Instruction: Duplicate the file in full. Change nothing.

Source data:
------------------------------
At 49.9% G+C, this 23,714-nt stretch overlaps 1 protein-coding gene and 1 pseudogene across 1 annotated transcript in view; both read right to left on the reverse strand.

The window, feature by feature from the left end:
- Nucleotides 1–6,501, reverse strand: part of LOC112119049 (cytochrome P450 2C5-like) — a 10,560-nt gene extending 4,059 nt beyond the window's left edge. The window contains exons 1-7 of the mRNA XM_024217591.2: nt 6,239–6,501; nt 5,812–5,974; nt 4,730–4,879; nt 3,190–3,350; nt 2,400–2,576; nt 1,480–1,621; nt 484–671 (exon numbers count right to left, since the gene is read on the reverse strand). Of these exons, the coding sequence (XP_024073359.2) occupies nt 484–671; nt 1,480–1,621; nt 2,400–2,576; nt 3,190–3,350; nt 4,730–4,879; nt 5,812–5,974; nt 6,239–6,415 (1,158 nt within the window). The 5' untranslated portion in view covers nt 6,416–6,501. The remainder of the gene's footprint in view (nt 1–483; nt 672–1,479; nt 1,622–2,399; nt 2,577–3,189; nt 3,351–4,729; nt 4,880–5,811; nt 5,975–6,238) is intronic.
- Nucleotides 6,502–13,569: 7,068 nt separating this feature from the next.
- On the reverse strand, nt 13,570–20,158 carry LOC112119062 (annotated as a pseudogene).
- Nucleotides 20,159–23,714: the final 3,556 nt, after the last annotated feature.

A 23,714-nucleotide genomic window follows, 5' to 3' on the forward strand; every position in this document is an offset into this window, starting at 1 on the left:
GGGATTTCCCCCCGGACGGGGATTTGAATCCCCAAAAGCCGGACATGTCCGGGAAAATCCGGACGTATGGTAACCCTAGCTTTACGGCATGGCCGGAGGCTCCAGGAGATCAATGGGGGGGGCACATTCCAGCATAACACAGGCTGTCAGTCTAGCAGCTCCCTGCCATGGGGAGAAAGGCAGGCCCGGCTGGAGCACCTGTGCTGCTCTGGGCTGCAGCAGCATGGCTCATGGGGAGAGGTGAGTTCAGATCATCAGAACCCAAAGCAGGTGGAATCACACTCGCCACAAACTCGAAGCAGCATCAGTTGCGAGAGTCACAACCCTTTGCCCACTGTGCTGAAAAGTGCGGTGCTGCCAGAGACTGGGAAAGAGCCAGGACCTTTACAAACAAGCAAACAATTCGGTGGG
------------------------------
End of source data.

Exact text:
At 49.9% G+C, this 23,714-nt stretch overlaps 1 protein-coding gene and 1 pseudogene across 1 annotated transcript in view; both read right to left on the reverse strand.

The window, feature by feature from the left end:
- Nucleotides 1–6,501, reverse strand: part of LOC112119049 (cytochrome P450 2C5-like) — a 10,560-nt gene extending 4,059 nt beyond the window's left edge. The window contains exons 1-7 of the mRNA XM_024217591.2: nt 6,239–6,501; nt 5,812–5,974; nt 4,730–4,879; nt 3,190–3,350; nt 2,400–2,576; nt 1,480–1,621; nt 484–671 (exon numbers count right to left, since the gene is read on the reverse strand). Of these exons, the coding sequence (XP_024073359.2) occupies nt 484–671; nt 1,480–1,621; nt 2,400–2,576; nt 3,190–3,350; nt 4,730–4,879; nt 5,812–5,974; nt 6,239–6,415 (1,158 nt within the window). The 5' untranslated portion in view covers nt 6,416–6,501. The remainder of the gene's footprint in view (nt 1–483; nt 672–1,479; nt 1,622–2,399; nt 2,577–3,189; nt 3,351–4,729; nt 4,880–5,811; nt 5,975–6,238) is intronic.
- Nucleotides 6,502–13,569: 7,068 nt separating this feature from the next.
- On the reverse strand, nt 13,570–20,158 carry LOC112119062 (annotated as a pseudogene).
- Nucleotides 20,159–23,714: the final 3,556 nt, after the last annotated feature.

A 23,714-nucleotide genomic window follows, 5' to 3' on the forward strand; every position in this document is an offset into this window, starting at 1 on the left:
GGGATTTCCCCCCGGACGGGGATTTGAATCCCCAAAAGCCGGACATGTCCGGGAAAATCCGGACGTATGGTAACCCTAGCTTTACGGCATGGCCGGAGGCTCCAGGAGATCAATGGGGGGGGCACATTCCAGCATAACACAGGCTGTCAGTCTAGCAGCTCCCTGCCATGGGGAGAAAGGCAGGCCCGGCTGGAGCACCTGTGCTGCTCTGGGCTGCAGCAGCATGGCTCATGGGGAGAGGTGAGTTCAGATCATCAGAACCCAAAGCAGGTGGAATCACACTCGCCACAAACTCGAAGCAGCATCAGTTGCGAGAGTCACAACCCTTTGCCCACTGTGCTGAAAAGTGCGGTGCTGCCAGAGACTGGGAAAGAGCCAGGACCTTTACAAACAAGCAAACAATTCGGTGGG